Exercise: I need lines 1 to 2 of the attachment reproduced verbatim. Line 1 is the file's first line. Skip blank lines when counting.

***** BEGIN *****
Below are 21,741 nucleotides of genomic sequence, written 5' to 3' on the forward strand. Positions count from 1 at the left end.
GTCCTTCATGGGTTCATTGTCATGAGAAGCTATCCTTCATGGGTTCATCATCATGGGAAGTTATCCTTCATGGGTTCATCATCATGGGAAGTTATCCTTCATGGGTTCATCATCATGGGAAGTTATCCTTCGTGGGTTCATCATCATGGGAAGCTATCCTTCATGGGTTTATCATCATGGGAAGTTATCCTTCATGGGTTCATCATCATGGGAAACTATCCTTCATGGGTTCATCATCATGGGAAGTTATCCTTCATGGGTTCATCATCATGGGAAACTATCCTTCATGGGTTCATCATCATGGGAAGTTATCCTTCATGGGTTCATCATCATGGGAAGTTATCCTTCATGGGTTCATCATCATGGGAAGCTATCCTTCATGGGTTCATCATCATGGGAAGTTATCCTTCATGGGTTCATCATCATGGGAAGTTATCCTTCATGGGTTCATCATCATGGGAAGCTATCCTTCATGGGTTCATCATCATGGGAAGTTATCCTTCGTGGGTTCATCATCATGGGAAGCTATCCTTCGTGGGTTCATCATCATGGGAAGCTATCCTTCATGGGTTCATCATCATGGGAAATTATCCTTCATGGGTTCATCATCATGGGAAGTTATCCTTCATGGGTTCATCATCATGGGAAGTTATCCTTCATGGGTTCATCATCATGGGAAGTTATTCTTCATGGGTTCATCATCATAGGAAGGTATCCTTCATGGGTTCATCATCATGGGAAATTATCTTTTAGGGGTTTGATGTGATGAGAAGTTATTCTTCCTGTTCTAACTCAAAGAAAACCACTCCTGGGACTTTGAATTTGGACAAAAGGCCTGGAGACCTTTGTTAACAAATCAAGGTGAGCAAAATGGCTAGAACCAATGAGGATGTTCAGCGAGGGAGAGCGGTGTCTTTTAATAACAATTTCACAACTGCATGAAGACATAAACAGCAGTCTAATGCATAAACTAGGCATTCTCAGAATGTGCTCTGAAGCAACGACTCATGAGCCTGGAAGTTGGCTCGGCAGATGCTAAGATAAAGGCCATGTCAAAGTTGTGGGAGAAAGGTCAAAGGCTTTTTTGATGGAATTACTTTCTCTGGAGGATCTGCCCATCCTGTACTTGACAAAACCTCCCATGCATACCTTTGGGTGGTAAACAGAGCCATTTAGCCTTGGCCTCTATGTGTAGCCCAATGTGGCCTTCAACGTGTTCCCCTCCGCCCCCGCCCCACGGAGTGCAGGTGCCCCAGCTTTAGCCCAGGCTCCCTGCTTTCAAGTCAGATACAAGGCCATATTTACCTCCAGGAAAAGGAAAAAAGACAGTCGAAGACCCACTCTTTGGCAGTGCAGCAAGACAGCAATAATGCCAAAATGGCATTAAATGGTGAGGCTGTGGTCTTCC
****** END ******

Below are 21,741 nucleotides of genomic sequence, written 5' to 3' on the forward strand. Positions count from 1 at the left end.
GTCCTTCATGGGTTCATTGTCATGAGAAGCTATCCTTCATGGGTTCATCATCATGGGAAGTTATCCTTCATGGGTTCATCATCATGGGAAGTTATCCTTCATGGGTTCATCATCATGGGAAGTTATCCTTCGTGGGTTCATCATCATGGGAAGCTATCCTTCATGGGTTTATCATCATGGGAAGTTATCCTTCATGGGTTCATCATCATGGGAAACTATCCTTCATGGGTTCATCATCATGGGAAGTTATCCTTCATGGGTTCATCATCATGGGAAACTATCCTTCATGGGTTCATCATCATGGGAAGTTATCCTTCATGGGTTCATCATCATGGGAAGTTATCCTTCATGGGTTCATCATCATGGGAAGCTATCCTTCATGGGTTCATCATCATGGGAAGTTATCCTTCATGGGTTCATCATCATGGGAAGTTATCCTTCATGGGTTCATCATCATGGGAAGCTATCCTTCATGGGTTCATCATCATGGGAAGTTATCCTTCGTGGGTTCATCATCATGGGAAGCTATCCTTCGTGGGTTCATCATCATGGGAAGCTATCCTTCATGGGTTCATCATCATGGGAAATTATCCTTCATGGGTTCATCATCATGGGAAGTTATCCTTCATGGGTTCATCATCATGGGAAGTTATCCTTCATGGGTTCATCATCATGGGAAGTTATTCTTCATGGGTTCATCATCATAGGAAGGTATCCTTCATGGGTTCATCATCATGGGAAATTATCTTTTAGGGGTTTGATGTGATGAGAAGTTATTCTTCCTGTTCTAACTCAAAGAAAACCACTCCTGGGACTTTGAATTTGGACAAAAGGCCTGGAGACCTTTGTTAACAAATCAAGGTGAGCAAAATGGCTAGAACCAATGAGGATGTTCAGCGAGGGAGAGCGGTGTCTTTTAATAACAATTTCACAACTGCATGAAGACATAAACAGCAGTCTAATGCATAAACTAGGCATTCTCAGAATGTGCTCTGAAGCAACGACTCATGAGCCTGGAAGTTGGCTCGGCAGATGCTAAGATAAAGGCCATGTCAAAGTTGTGGGAGAAAGGTCAAAGGCTTTTTTGATGGAATTACTTTCTCTGGAGGATCTGCCCATCCTGTACTTGACAAAACCTCCCATGCATACCTTTGGGTGGTAAACAGAGCCATTTAGCCTTGGCCTCTATGTGTAGCCCAATGTGGCCTTCAACGTGTTCCCCTCCGCCCCCGCCCCACGGAGTGCAGGTGCCCCAGCTTTAGCCCAGGCTCCCTGCTTTCAAGTCAGATACAAGGCCATATTTACCTCCAGGAAAAGGAAAAAAGACAGTCGAAGACCCACTCTTTGGCAGTGCAGCAAGACAGCAATAATGCCAAAATGGCATTAAATGGTGAGGCTGTGGTCTTCC